So I recommend that you first think long and hard about just what are your needs and the type of processing that suites you? For us one of our favorite extras is the cuber.We LOVE, LOVE our cuber. I have pretty severe TMJ but have no problem since we cube all our elk, deer, and some of our tougher cuts of beef and pig. My favorite meat cubed is pork. YUM! Somehow it transforms it into something extra wonderful.
Our grinder gets a work out. We don't just grind beef for hamburger but pork too. I purchased a couple packages of ground chicken from the store too see what it was like and I liked it. Now I'm open to purchasing turkey or chicken and grinding it, if the price happens to be right. Our grinder could really get a work out in the future. Our volume of ground meat is high since we mixed in with our beef and pork sausage or hamburger, deer scraps. Scraps meaning meat that was a bit too tough and sinewy for steaks or stew. I freeze it and thaw when we are ready to process a beef or pig. I don't stop there but grind fat too to render for soap and leaf lard for pies. For us, the grinder and cuber are a must.
We just purchased another piece of equipment last month with gift certificates given from a vendor to our husband and $12 bucks of our own. It is a hamburger patty maker that attaches to the meat grinder. We have a hand run press hamburger maker but it takes a great deal of time to weigh the meat balls for consistency and press each one. I give up long before I make as many as I want.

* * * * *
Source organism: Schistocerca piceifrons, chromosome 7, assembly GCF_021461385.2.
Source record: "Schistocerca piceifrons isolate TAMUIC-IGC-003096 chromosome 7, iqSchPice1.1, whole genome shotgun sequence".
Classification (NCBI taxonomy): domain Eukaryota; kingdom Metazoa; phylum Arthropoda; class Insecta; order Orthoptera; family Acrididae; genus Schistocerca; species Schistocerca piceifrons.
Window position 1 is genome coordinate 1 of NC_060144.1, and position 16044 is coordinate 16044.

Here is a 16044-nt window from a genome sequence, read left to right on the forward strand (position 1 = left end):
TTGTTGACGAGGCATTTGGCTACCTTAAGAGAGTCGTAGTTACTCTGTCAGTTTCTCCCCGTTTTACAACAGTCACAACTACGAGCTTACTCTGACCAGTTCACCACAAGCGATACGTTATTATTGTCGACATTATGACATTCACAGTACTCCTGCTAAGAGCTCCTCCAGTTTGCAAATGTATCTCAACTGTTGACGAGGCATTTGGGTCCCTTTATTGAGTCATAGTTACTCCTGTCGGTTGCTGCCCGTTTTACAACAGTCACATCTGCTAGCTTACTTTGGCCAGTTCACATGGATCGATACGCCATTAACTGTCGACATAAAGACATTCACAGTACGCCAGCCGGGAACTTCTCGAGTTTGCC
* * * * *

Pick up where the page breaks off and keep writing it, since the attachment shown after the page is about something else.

Time is the cruncher. Many hands makes light work but many hands have all grown up and left home. That means it usually comes down to just these two hands by that point in the meat processing, hubby having gone back to his main job, making money to keep a roof over our heads and pay for our daily needs. I am my own schedule to keep and have only so much time to a lot also before other duties are screaming loud and clear in their urgency to be done.
Each year we try something new in meat processing. We have books and a video and my brain, which is never still. I'm sure my husband would like to turn it off sometimes. Poor man, but he never says a word as I say again and again, "What if....? That has led to a love of sausage patties of various flavors and degree of fat, made into hamburger patties and frozen. We love these in the place of a hamburger and they make a quick fast meal, plopped frozen on the grill, cooked, and sandwiched in home-made bread or bun. They are a wonderful change up from plain hamburgers. This is fast food, our style. The sausage stuffer isn't used so much as we always slice our round sausages so they lay flat anyway.
There are a number of smaller grinders on the market if you do your own elk, deer, lamb, goat, and maybe a pig now and then that will do the job nicely. Save your money. Don't gear up to this level if your not doing large animals. I'll do another post later on what I believe is the bare necessities of meat processing equipment and the luxuries I think are worth the buck.
We are planning to do a pig soon and in a few months a beef. I have a feeling it will be wise for us to lay away what food we can now. I'm a bit concerned about the drought and agriculture's stability. A friend just purchased four bales of hay at the feed store $15.90 a bale. OUCH! She is forced to sell her horses.
So if you are a do-it-yourselfer meat processer, what are your favorite extras and what do you think is eccential?